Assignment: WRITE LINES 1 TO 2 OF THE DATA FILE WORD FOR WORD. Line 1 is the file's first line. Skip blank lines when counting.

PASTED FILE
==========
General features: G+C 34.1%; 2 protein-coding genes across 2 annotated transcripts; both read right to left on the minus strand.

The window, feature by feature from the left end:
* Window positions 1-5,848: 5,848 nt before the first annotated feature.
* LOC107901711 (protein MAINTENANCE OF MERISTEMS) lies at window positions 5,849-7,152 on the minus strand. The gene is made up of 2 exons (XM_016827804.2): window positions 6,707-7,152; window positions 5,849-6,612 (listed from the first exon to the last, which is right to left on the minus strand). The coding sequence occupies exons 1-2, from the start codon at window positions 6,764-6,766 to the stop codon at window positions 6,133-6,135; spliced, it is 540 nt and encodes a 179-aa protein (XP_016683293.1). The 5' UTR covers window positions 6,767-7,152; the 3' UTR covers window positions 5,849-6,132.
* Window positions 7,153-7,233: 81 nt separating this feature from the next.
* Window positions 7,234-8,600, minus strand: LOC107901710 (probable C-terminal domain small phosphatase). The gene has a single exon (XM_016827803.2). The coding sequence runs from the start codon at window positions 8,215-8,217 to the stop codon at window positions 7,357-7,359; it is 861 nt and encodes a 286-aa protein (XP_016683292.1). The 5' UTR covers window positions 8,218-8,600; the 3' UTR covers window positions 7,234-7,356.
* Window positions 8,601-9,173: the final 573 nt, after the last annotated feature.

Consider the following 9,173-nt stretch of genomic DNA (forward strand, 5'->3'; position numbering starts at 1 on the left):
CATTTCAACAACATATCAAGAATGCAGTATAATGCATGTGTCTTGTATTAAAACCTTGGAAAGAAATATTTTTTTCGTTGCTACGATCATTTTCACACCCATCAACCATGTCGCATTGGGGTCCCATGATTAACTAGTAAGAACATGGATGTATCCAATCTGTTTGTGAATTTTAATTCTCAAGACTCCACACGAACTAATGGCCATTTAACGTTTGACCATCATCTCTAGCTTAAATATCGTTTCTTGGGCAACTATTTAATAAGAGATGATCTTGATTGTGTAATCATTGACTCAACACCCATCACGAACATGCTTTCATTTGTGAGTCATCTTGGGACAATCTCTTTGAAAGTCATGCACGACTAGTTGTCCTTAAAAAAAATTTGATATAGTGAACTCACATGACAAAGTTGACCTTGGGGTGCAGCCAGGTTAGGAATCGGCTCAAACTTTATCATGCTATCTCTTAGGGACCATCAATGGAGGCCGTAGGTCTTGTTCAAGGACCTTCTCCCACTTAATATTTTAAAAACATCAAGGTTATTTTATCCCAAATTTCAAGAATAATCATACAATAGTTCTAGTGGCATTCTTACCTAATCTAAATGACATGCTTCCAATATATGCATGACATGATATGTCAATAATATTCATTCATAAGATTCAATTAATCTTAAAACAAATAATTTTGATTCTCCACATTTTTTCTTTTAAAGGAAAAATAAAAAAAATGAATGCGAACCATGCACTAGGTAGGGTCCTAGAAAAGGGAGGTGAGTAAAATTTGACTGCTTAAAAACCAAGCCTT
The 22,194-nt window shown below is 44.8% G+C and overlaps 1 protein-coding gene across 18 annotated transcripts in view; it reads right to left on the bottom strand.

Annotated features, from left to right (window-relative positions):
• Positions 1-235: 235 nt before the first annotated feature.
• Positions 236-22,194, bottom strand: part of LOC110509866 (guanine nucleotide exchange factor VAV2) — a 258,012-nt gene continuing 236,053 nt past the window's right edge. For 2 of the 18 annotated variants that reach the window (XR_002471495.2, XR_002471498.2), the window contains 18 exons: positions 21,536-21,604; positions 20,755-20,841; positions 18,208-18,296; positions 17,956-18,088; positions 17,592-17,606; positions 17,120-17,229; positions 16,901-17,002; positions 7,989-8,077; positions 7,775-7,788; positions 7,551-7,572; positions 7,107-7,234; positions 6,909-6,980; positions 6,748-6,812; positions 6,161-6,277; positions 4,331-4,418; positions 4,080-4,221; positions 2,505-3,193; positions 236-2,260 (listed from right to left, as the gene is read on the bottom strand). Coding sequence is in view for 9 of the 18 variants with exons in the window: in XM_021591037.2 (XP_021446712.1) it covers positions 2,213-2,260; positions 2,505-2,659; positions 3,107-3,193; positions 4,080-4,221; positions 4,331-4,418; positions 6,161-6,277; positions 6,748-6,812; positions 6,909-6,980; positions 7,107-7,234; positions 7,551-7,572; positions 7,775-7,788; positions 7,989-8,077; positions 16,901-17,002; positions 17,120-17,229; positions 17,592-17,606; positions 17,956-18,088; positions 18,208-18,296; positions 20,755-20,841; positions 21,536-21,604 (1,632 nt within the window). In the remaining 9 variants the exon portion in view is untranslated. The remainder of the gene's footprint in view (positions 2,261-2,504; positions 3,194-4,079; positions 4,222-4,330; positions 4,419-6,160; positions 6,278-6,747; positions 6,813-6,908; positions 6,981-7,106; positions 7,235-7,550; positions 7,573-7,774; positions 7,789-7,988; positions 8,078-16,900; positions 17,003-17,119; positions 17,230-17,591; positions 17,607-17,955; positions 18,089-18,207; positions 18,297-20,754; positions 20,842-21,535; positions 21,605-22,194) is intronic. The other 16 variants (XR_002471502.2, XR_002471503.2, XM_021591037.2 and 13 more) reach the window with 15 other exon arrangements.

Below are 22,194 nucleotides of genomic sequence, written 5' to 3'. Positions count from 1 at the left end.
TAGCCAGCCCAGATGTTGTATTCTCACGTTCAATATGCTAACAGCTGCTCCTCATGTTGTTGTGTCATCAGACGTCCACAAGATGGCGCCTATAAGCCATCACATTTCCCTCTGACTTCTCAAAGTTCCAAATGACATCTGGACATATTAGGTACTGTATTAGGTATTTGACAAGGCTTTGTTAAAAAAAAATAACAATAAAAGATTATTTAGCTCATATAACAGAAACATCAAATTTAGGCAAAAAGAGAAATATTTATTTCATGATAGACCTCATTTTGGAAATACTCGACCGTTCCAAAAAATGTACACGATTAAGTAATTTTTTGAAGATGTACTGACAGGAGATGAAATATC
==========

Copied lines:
General features: G+C 34.1%; 2 protein-coding genes across 2 annotated transcripts; both read right to left on the minus strand.

The window, feature by feature from the left end: